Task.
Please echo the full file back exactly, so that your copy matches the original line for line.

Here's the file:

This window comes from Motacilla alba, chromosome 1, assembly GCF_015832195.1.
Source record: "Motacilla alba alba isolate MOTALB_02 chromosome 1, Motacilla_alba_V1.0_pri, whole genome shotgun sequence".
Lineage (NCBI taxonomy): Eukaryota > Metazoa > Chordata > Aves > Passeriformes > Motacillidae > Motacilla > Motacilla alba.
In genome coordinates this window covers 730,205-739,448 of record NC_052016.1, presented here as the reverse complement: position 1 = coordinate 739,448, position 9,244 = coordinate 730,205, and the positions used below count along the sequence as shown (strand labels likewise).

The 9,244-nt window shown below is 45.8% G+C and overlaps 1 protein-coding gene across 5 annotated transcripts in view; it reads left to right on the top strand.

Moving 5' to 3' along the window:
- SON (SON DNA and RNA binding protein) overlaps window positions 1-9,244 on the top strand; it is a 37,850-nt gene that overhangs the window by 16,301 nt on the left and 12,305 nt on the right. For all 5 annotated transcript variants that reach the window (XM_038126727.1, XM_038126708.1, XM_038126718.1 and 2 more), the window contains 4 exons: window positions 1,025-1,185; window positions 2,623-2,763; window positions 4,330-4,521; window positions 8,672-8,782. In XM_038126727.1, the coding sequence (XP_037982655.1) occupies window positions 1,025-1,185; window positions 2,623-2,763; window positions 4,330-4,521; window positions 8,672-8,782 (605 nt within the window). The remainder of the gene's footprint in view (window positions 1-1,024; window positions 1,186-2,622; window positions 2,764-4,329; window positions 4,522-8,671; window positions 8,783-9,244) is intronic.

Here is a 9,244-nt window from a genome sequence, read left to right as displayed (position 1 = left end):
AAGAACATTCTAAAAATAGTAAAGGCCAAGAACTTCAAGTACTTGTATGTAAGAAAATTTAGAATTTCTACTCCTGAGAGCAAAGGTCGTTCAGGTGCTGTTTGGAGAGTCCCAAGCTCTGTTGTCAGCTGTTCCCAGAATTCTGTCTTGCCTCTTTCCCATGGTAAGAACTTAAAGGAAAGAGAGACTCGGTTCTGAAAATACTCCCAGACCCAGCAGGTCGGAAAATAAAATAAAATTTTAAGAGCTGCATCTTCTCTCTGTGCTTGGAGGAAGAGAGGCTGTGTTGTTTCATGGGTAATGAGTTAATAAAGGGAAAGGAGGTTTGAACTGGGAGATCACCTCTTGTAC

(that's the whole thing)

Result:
This window comes from Motacilla alba, chromosome 1, assembly GCF_015832195.1.
Source record: "Motacilla alba alba isolate MOTALB_02 chromosome 1, Motacilla_alba_V1.0_pri, whole genome shotgun sequence".
Lineage (NCBI taxonomy): Eukaryota > Metazoa > Chordata > Aves > Passeriformes > Motacillidae > Motacilla > Motacilla alba.
In genome coordinates this window covers 730,205-739,448 of record NC_052016.1, presented here as the reverse complement: position 1 = coordinate 739,448, position 9,244 = coordinate 730,205, and the positions used below count along the sequence as shown (strand labels likewise).

The 9,244-nt window shown below is 45.8% G+C and overlaps 1 protein-coding gene across 5 annotated transcripts in view; it reads left to right on the top strand.

Moving 5' to 3' along the window:
- SON (SON DNA and RNA binding protein) overlaps window positions 1-9,244 on the top strand; it is a 37,850-nt gene that overhangs the window by 16,301 nt on the left and 12,305 nt on the right. For all 5 annotated transcript variants that reach the window (XM_038126727.1, XM_038126708.1, XM_038126718.1 and 2 more), the window contains 4 exons: window positions 1,025-1,185; window positions 2,623-2,763; window positions 4,330-4,521; window positions 8,672-8,782. In XM_038126727.1, the coding sequence (XP_037982655.1) occupies window positions 1,025-1,185; window positions 2,623-2,763; window positions 4,330-4,521; window positions 8,672-8,782 (605 nt within the window). The remainder of the gene's footprint in view (window positions 1-1,024; window positions 1,186-2,622; window positions 2,764-4,329; window positions 4,522-8,671; window positions 8,783-9,244) is intronic.

Here is a 9,244-nt window from a genome sequence, read left to right as displayed (position 1 = left end):
AAGAACATTCTAAAAATAGTAAAGGCCAAGAACTTCAAGTACTTGTATGTAAGAAAATTTAGAATTTCTACTCCTGAGAGCAAAGGTCGTTCAGGTGCTGTTTGGAGAGTCCCAAGCTCTGTTGTCAGCTGTTCCCAGAATTCTGTCTTGCCTCTTTCCCATGGTAAGAACTTAAAGGAAAGAGAGACTCGGTTCTGAAAATACTCCCAGACCCAGCAGGTCGGAAAATAAAATAAAATTTTAAGAGCTGCATCTTCTCTCTGTGCTTGGAGGAAGAGAGGCTGTGTTGTTTCATGGGTAATGAGTTAATAAAGGGAAAGGAGGTTTGAACTGGGAGATCACCTCTTGTAC